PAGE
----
December 12, 2009

Living and Learning Down Under

Marie Garofalo ’10 writes about her semester studying in Sydney, Australia

Marie Garofalo ’10 (Randolph, N.J.), a double major in English and policy studies, spent the spring 2009 semester studying in Sydney, Australia, through a program run by Boston University. The following essay appeared in the fall edition of the university’s Sydney Shout! publication.

Sydney, Australia

For a ‘Jersey Girl’ and Lafayette College junior, this adventure was not simply going to be a short excursion to another city. Rather, I was about to embark on a trip to the other side of the world for a semester abroad. While I am a very independent person, I had never traveled by myself before, and other than a few Caribbean islands and a trip to Canada, I’d never been out of the United States. I knew that the personal journey I was about to take was not going to just be a four month “vacation.” Instead, it was going to be a complete removal from my comfort zone and adjustment to life without the help of any family or friends. As I boarded my first flight on my way to Australia, I knew I would never set foot in New Jersey as quite the same person again.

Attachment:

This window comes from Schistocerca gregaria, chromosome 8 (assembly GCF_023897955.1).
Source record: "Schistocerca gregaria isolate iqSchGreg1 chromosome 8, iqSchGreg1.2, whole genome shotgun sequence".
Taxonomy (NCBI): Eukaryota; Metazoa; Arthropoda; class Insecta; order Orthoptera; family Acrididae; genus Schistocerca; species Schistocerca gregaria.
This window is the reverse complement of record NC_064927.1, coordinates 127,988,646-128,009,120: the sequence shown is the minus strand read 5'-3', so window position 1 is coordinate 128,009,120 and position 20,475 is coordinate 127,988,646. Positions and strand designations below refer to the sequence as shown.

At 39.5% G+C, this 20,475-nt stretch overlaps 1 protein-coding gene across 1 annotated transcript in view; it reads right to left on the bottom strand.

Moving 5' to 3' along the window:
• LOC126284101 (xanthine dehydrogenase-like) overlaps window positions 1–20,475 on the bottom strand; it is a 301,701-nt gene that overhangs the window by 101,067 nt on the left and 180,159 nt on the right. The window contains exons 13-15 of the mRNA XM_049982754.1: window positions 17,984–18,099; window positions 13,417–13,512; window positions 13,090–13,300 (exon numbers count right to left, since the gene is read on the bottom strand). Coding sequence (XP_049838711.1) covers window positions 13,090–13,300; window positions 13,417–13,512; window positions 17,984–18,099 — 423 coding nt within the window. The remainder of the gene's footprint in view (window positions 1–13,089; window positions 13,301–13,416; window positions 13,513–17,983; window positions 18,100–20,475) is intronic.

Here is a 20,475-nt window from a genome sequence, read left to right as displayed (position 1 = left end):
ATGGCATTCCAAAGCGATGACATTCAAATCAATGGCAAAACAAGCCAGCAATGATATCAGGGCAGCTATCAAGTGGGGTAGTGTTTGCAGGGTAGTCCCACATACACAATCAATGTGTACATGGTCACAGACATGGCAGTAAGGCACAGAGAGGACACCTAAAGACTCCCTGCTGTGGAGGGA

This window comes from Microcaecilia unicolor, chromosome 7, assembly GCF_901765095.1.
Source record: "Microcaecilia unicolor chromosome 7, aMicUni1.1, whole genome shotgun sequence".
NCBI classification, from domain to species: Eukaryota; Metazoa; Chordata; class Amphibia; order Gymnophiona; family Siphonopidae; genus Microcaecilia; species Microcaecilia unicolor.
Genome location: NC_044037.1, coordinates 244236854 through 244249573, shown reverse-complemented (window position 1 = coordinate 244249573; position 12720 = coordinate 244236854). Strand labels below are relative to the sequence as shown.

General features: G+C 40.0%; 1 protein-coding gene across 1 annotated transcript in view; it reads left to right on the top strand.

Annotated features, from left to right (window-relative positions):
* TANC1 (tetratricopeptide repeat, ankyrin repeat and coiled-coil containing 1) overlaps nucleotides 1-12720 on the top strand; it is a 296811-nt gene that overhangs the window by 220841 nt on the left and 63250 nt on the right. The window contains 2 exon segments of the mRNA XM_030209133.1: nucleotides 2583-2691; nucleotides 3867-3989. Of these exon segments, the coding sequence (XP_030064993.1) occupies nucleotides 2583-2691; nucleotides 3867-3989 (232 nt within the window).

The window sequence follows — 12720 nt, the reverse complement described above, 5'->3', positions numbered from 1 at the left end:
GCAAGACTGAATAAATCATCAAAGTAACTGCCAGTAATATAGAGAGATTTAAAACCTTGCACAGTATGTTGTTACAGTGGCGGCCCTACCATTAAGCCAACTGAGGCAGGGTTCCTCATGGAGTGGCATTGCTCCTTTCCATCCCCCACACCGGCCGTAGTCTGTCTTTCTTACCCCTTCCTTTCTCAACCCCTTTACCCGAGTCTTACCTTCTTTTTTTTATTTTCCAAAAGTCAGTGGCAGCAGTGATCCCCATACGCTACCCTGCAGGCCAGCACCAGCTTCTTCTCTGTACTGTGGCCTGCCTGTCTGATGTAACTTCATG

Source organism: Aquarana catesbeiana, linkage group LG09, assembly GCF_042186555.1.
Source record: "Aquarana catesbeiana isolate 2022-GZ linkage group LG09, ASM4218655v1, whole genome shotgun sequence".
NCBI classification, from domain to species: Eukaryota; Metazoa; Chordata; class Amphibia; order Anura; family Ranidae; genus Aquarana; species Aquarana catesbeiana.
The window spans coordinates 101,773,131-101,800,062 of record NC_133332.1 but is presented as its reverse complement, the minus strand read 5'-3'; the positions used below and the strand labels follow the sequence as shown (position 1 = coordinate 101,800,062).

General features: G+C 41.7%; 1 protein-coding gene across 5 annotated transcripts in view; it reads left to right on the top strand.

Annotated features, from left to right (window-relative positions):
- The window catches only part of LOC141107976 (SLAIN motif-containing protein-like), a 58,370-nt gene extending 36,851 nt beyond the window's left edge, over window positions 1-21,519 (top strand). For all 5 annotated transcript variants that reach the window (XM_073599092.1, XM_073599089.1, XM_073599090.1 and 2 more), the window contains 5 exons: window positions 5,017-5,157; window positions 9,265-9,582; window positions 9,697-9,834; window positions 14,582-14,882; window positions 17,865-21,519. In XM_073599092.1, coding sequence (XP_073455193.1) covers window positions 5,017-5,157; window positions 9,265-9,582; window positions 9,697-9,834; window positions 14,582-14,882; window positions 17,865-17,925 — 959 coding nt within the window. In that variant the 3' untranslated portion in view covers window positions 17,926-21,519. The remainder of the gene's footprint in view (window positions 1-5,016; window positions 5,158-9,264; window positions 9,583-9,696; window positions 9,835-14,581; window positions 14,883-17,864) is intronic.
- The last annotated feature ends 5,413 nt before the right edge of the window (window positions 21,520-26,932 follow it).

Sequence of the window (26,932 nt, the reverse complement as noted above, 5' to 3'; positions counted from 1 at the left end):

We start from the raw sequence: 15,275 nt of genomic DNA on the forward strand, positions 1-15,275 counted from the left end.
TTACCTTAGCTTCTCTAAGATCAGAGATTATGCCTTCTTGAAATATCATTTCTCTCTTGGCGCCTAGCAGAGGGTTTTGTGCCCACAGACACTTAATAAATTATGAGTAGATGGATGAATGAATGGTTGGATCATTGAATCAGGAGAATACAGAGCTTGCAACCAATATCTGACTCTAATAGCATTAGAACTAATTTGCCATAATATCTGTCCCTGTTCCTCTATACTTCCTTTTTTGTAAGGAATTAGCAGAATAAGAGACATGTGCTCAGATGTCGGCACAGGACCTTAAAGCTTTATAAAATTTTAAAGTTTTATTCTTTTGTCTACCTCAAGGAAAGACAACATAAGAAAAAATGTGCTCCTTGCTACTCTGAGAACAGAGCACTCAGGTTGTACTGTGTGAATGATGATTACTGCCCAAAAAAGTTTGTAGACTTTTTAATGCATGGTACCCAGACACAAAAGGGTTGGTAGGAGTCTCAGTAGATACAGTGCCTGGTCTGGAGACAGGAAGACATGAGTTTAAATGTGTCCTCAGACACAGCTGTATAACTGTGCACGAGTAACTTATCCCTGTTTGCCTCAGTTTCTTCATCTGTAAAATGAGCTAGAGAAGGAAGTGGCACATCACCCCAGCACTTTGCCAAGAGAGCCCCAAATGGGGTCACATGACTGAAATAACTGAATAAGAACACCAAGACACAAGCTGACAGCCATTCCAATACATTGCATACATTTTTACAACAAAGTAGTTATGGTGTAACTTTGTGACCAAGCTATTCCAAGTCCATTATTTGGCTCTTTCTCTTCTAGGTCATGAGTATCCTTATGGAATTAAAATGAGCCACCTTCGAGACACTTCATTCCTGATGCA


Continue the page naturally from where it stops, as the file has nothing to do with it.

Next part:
A Surprise Upon Arrival

After three flights, hours and hours of traveling, and utter confusion about what day and time it was, I landed in Sydney on Wednesday, Jan. 14, 2009. Still wearing my sweatpants and sweatshirt to protect myself from the freezing New Jersey winter, I quickly realized that January in Australia is full of scorching summer days. Battling exhaustion and the heat, I stood at the baggage claim in the airport, anxiously hoping that none of my bags were lost crossing the Pacific. My first suitcase came out onto the turnstile and as I waited for my second, I started to get a feeling that something was not right.